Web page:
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PERU, Ind. (AP) — A north central Indiana mayor has resumed his duties after a judge found him able to again perform his job after suffering an April heart attack that sidelined him.

Miami Circuit Judge David Cox ruled this week that Peru Mayor Miles Hewitt is able to perform the duties of the city’s executive office after hearing testimony from Hewitt and considering a letter from the mayor’s cardiologist.

The 70-year-old, first-term mayor resumed his duties Tuesday, the Kokomo Tribune reported.

Hewitt said he believed he was able to return to his duties and City Attorney Dustin Kern filed a letter from the cardiologist stating the doctor believed Hewitt was able to return to work.

“I feel fantastic,” Hewitt said. “I think it’s great that I get to go back to do what the people have elected me to do.”

Hewitt suffered a heart attack April 29. Peru City Council President Patricia Russell was appointed as acting mayor May 18 after a judge deemed Hewitt unfit for office. At that time, Russell testified that Hewitt had recently been taken off a ventilator but had trouble speaking and writing, so he couldn’t conduct official business.

Hewitt said he was in intensive care for 26 days, followed by another month in a hospital and rehabilitation.

“I’m feeling better every day,” Hewitt said.

Hewitt’s term runs through 2023.

NAPPANEE and PERU, Ind. (Inside INdiana Business) — A manufacturer of single and double decker buses headquartered in the United Kingdom has notified the state of layoffs related to the previously-announced closure of two northern Indiana facilities. In separate WARN Notices, Alexander Dennis Inc. says it will permanently close its locations in Nappanee and Peru, affecting nearly 200 jobs.

In July, ADI parent NFI Group Inc. said it would begin integrating ADI’s manufacturing locations in North America into its existing facilities. In addition to Nappanee and Peru, the ADI plant in Vaughan, Ontario in Canada was also set to close.

The Indiana locations are responsible for the manufacturing of sub-assemblies and final assembly of the Enviro500 double deck bus and Enviro200 midi bus for the North American market.

“After a thorough review of our North American manufacturing locations, we have determined that rationalizing our ADI North American manufacturing locations is the required approach moving forward,” NFI Chief Executive Officer Paul Soubry said in July. “As it is never easy to close locations and impact individuals’ careers, this important decision was not taken lightly. This integration, however, continues us on the necessary path for NFI as we execute our plan of transforming our organization into a more cost efficient, integrated operating business.”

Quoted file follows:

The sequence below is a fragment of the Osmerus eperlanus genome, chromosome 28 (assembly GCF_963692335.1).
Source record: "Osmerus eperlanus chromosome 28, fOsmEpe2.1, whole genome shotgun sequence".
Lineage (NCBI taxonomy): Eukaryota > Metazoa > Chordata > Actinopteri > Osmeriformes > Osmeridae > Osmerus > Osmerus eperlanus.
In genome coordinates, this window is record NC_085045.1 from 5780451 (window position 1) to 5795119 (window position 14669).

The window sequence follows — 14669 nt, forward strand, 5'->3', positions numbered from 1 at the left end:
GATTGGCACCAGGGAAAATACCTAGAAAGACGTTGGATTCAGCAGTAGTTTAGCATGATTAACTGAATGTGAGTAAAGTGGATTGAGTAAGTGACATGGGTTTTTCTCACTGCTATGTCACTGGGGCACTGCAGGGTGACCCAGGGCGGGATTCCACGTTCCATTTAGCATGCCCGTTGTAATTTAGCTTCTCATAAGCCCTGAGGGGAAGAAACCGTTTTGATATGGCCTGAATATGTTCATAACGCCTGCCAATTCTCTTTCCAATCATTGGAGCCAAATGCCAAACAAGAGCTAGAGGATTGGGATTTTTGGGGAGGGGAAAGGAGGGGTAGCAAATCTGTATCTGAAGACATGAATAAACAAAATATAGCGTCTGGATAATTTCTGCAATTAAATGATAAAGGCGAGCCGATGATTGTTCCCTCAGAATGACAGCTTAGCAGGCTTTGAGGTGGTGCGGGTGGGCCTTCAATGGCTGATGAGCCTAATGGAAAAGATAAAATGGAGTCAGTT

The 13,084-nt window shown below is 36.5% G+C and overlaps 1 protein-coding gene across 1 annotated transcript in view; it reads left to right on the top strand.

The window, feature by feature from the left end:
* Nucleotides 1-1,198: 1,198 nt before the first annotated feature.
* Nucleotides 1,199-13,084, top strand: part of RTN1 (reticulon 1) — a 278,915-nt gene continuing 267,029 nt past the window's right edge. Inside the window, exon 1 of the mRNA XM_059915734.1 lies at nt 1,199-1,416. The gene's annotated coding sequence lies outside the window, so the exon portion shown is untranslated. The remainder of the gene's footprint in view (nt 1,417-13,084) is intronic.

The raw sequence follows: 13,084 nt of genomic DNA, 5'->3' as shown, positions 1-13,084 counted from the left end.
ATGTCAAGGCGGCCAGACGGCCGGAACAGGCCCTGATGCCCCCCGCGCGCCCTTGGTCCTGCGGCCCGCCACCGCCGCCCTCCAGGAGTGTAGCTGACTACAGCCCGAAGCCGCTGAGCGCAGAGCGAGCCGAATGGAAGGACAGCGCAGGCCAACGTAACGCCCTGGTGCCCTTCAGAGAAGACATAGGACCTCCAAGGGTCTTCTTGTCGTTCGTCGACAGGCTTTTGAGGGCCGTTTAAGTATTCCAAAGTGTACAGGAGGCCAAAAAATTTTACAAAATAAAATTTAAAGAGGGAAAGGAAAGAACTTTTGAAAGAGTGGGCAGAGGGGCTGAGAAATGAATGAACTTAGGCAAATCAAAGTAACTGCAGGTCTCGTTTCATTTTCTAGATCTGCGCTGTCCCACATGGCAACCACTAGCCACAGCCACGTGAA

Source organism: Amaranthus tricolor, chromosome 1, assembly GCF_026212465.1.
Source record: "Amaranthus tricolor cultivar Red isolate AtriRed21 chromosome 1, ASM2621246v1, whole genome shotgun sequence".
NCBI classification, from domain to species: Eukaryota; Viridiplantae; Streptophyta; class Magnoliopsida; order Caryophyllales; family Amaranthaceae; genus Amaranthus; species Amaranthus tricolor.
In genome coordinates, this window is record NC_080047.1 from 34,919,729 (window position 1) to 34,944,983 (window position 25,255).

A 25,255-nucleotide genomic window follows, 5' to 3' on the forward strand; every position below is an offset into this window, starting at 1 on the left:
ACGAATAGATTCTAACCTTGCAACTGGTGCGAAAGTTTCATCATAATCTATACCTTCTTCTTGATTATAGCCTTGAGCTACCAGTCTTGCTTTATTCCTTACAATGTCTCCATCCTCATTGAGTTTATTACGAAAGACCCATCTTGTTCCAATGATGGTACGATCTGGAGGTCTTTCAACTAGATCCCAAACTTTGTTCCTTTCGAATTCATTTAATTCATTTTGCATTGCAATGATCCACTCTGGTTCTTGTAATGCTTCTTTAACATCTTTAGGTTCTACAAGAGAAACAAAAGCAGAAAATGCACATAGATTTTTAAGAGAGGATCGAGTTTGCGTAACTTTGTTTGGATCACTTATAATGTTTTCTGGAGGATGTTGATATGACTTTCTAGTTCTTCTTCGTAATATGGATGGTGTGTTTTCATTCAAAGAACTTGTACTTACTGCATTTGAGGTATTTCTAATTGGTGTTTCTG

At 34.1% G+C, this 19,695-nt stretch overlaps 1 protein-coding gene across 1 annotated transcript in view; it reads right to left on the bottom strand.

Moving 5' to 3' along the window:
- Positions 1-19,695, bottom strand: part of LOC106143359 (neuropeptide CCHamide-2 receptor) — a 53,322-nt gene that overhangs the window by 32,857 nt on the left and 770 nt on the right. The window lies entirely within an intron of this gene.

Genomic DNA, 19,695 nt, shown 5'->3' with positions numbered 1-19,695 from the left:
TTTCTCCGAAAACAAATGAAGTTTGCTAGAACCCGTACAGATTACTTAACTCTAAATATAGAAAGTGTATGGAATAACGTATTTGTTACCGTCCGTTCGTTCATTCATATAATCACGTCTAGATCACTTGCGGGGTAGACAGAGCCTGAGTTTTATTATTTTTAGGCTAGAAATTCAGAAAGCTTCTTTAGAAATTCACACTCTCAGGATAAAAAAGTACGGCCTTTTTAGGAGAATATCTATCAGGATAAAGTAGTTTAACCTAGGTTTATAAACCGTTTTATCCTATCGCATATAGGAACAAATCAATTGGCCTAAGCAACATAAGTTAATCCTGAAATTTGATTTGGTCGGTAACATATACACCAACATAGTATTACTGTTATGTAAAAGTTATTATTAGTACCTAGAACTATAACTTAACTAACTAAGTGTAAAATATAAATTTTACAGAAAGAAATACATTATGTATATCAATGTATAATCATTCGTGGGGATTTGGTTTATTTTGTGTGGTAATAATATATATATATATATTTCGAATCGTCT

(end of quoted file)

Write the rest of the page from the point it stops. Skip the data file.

The company says it will begin laying off employees in Nappanee and Peru on February 4 and continuing through May 6. The affected employees are not represented by a labor union and there are no bumping rights.

A spokesperson for ADI tells Inside INdiana Business all affected employees have been offered retention payments to remain on staff until the closures are complete and will be provided re-employment assistance.

Additionally, some employees are expected to be redeployed to ADI’s sister company, ARBOC Specialty Vehicles, in Middlebury.

BURLINGTON, Ind. (WISH) — A Peru man who had been reported missing Monday in Kokomo was found dead Tuesday morning in a crashed truck that went into a ravine in western Howard County, police said.

Anthony M. Benedict, 26, was driving south on County Road 1150 West from State Road 22 to County Road West 00 North-South when his purple 1994 Ford Ranger drove straight through a curve, went off the road, struck a tree and came to rest in a steep ravine out of view from the road, according to a news release from Capt. Jordan J. Buckley, patrol commander of the Howard County Sheriff’s Office in Kokomo.